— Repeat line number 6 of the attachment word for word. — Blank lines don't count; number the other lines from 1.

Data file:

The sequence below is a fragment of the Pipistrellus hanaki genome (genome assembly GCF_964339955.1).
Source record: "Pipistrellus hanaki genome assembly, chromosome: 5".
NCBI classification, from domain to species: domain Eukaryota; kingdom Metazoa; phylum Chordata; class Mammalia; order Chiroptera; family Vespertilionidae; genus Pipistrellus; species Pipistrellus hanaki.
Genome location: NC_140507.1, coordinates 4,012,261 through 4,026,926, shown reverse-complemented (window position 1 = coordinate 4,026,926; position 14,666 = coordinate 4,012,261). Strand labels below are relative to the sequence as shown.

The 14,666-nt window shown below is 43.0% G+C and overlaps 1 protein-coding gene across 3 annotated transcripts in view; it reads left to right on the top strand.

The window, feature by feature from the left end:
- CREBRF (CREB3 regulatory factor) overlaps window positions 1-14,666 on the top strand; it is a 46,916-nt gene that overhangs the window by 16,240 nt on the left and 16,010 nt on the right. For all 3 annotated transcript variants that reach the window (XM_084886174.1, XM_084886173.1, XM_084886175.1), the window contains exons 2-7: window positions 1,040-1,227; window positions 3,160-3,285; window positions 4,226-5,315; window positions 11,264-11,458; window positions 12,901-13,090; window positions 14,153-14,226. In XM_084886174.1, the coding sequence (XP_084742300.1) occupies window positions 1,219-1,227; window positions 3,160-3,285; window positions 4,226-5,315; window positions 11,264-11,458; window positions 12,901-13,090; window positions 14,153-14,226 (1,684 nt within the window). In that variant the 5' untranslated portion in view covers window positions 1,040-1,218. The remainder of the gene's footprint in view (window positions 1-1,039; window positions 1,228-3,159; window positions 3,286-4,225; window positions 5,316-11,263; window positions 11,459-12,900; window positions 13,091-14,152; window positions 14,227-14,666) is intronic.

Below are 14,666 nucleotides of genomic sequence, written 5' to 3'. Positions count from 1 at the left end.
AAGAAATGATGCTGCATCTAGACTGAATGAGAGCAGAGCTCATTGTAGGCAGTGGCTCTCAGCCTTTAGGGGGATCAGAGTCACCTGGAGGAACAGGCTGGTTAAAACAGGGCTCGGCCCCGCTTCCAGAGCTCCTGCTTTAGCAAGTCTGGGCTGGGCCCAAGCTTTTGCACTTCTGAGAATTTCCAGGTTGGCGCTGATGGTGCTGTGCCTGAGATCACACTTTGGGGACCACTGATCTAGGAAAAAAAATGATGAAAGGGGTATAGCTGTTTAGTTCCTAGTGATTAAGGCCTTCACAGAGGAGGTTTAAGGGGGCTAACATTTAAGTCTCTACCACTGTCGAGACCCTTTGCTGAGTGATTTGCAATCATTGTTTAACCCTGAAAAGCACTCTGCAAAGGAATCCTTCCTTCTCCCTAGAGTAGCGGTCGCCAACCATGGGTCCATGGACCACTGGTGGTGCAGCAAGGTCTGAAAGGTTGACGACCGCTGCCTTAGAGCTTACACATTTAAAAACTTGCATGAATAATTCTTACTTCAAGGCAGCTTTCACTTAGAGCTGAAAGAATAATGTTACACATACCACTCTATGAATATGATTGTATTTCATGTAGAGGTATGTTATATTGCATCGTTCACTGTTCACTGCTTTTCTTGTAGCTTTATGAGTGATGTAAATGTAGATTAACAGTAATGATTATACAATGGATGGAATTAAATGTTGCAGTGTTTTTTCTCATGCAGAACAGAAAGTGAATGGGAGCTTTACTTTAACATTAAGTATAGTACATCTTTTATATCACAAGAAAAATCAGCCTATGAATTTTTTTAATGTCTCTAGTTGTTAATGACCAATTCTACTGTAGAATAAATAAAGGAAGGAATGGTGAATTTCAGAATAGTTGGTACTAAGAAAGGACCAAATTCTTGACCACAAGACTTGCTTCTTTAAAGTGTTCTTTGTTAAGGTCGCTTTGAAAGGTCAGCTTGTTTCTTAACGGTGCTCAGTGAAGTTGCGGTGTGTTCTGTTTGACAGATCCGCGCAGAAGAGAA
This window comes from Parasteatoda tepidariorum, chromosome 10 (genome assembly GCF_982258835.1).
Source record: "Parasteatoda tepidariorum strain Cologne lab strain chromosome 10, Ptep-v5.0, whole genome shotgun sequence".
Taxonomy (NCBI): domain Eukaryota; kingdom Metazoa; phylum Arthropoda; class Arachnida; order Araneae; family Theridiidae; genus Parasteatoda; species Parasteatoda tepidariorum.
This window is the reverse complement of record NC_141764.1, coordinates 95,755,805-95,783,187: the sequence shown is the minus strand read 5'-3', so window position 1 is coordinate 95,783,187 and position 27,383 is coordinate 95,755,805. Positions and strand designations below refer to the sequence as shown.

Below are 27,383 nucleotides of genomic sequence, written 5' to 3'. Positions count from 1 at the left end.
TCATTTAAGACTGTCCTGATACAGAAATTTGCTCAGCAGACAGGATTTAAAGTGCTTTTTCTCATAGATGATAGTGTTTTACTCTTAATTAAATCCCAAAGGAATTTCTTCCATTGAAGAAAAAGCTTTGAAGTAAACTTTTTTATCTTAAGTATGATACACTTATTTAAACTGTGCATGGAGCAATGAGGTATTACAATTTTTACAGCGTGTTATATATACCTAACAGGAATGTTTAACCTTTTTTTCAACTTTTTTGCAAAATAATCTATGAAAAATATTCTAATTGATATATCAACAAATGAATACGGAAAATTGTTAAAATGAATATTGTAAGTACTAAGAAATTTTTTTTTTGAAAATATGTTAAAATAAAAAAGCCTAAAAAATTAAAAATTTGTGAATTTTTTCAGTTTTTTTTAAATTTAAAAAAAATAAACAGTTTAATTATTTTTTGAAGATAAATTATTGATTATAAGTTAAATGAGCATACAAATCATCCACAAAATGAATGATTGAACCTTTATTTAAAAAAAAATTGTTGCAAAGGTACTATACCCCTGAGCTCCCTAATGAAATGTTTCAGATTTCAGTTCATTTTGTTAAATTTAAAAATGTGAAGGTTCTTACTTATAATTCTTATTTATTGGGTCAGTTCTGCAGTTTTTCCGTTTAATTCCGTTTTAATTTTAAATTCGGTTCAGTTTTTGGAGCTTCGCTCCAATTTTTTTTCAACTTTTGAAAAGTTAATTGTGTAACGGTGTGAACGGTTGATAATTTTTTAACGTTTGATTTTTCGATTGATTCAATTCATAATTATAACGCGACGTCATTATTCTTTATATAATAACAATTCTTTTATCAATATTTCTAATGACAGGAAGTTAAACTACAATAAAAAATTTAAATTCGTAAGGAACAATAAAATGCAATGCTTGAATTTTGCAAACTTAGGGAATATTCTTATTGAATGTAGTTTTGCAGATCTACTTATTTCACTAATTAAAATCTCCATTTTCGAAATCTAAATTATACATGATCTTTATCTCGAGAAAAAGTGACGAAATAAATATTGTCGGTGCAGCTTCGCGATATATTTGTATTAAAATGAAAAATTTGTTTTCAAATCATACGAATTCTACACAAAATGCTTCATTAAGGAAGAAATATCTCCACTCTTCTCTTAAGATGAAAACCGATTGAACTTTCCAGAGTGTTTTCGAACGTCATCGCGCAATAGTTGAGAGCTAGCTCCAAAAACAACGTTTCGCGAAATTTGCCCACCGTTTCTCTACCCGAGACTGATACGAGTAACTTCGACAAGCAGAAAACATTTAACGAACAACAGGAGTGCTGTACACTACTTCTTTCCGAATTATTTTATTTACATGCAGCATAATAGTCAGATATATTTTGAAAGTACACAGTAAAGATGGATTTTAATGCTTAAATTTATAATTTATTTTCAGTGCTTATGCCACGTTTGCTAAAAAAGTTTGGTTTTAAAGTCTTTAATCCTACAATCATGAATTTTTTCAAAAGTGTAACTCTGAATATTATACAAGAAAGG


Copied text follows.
The window, feature by feature from the left end: